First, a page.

The 1517 To Paris

On August 21, 2015, a 25-year-old Moroccan boarded a Paris-bound train with a backpack containing an assault rifle, 270 rounds of ammunition, a pistol, a knife and a bottle of petrol. He opened fire in a train carriage before his AK47 jammed and he was, as Wikipedia puts it in admirably restrained prose, ‘subsequently subdued by passengers’. And how.

Clint Eastwood directs this movie account of an amazing true story of luck and courage. It couldn’t but appeal to strait-laced, patriotic Eastwood: three young American men – two of them white and in the military, their childhood friend a black Christian, all of them fond of guns and war games (although they were unarmed here) – take on a fanatical jihadi bent on mass murder. A Clint Eastwood wet dream! But no amount of fashionable anti-American sneering can change the facts of the story or detract from its power as a tale of courage and decisiveness in the face of evil.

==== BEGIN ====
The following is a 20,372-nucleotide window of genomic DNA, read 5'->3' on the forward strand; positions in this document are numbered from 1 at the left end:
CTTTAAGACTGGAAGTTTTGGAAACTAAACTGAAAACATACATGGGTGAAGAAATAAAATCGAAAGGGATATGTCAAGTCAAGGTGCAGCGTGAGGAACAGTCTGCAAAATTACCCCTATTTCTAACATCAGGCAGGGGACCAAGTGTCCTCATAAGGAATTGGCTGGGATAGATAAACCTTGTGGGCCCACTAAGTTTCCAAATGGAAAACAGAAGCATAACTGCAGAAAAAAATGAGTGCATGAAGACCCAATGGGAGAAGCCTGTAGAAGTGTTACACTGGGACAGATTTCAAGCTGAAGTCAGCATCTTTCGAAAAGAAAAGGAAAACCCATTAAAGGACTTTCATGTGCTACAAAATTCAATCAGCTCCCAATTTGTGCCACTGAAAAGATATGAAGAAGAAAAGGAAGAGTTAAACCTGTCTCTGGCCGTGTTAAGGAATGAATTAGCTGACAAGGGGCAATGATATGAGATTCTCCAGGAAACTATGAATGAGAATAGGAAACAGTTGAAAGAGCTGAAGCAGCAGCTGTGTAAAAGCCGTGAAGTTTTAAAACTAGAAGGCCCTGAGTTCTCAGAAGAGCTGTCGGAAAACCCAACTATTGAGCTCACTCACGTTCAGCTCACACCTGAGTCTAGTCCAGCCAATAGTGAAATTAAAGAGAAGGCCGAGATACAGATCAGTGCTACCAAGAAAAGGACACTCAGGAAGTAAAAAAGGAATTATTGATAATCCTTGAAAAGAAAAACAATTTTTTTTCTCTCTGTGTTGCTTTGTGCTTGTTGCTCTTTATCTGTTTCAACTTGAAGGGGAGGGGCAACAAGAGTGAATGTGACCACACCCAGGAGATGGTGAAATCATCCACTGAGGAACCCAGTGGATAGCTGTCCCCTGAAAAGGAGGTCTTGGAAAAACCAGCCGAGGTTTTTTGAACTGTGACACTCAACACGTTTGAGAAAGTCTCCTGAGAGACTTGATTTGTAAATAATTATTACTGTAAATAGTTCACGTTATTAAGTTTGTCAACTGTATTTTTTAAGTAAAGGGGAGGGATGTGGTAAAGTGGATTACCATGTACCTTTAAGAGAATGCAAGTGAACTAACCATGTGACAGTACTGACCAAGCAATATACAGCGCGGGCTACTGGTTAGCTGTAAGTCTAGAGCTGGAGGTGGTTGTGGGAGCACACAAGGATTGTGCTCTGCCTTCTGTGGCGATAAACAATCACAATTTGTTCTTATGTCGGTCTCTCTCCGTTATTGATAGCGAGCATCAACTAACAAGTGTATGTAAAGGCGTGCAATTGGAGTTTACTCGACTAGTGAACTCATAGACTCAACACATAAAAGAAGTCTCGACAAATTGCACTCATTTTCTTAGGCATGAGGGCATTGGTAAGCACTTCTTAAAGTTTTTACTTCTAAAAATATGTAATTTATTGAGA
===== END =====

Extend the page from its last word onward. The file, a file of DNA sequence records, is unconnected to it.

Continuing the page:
One of the most interesting things about this movie is that the three young men play themselves. This leads to a certain dullness in the portrayal of events and dialogue in the days leading up to the train incident. They drink, they meet girls, but the most Eastwood is prepared to show us – perhaps the most they were prepared to reveal in the book they collectively wrote – is the three of them recovering from a monumental hangover one morning in their Amsterdam hotel. I mean, three red-blooded twenty-something guys on the loose in Europe for the first time? I’m sure their conversation wasn’t always as high-minded and banal as it’s portrayed here. That quibble aside, the movie has some interesting things to say about how ordinary decent people, with ordinary dreams, can sometimes rise to extraordinary heights of – I’m gonna say it – heroism. If the actions of these young fellas – especially Spencer Stone, who charged straight at a man pointing an AK-47 at him – weren’t noble, then there’s no such thing as nobility. Stone was not to know that the jihadi’s assault rifle would jam. That’s another deeply interesting thing about this story: the role played by luck in human affairs. It’s an aspect that Stone and the others don’t deny. They never tried to big-note themselves or exaggerate their role, and in my view they truly deserve the honours, including the Legion d’Honneur, showered on them by the French and American governments.

I adored this movie. Five stars.

This review was first published on Facebook in February 2018